Journalism is now becoming more a process than a product, and this provides journalists with less and less time to ascertain what is true and significant. This may mean that the public now gets more pure opinion than factual detail - and crowdsourcing information from users only adds more problems with fact-checking to this process. This also pertains to the use of hyperlinks on news Websites, of course - one reason why still so few mainstream news Websites link to information outside of their own sites (in addition to the desire not to provide easy avenues for users to leave the news organisation's own site).

The Changing Role of Talent Agencies as Global Entertainment Intermediaries

Susan Ward is the next ANZCA 2009 speaker, and focusses on talent agencies - she begins by distinguishing between internationalisation (trans-border flows of goods and services) and globalisation (the creation of global audiences, and global forms of organisation and a global functional integration of processes). This is visible especially in the context of international trade fairs, which are used to conduct business transactions, disseminate market intelligence, facilitate networking, promote an awareness of industry innovations, establish the identities of participants,and promote common assumptions and a common business culture.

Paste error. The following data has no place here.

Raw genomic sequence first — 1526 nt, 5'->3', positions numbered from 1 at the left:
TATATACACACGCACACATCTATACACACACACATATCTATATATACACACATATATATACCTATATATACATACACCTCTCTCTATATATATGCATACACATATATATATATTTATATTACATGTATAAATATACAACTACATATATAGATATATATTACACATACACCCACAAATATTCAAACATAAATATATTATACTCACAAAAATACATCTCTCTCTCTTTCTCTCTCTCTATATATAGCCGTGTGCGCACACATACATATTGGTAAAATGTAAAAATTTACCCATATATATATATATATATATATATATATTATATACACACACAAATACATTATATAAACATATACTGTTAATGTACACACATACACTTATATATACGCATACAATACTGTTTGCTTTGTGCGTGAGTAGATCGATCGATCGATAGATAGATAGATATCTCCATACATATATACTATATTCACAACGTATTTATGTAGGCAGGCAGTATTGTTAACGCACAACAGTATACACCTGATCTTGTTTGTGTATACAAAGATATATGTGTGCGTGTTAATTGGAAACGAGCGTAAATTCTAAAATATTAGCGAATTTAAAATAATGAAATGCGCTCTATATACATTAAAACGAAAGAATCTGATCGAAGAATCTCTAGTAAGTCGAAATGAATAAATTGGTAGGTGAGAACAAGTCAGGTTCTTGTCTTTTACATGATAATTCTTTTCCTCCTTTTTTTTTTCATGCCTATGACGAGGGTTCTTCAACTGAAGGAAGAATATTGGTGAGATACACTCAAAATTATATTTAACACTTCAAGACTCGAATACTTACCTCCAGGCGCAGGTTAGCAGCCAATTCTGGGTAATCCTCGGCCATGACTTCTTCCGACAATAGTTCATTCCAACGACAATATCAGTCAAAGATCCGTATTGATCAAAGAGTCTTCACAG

Building Social Capital by Bittorrenting Family Guy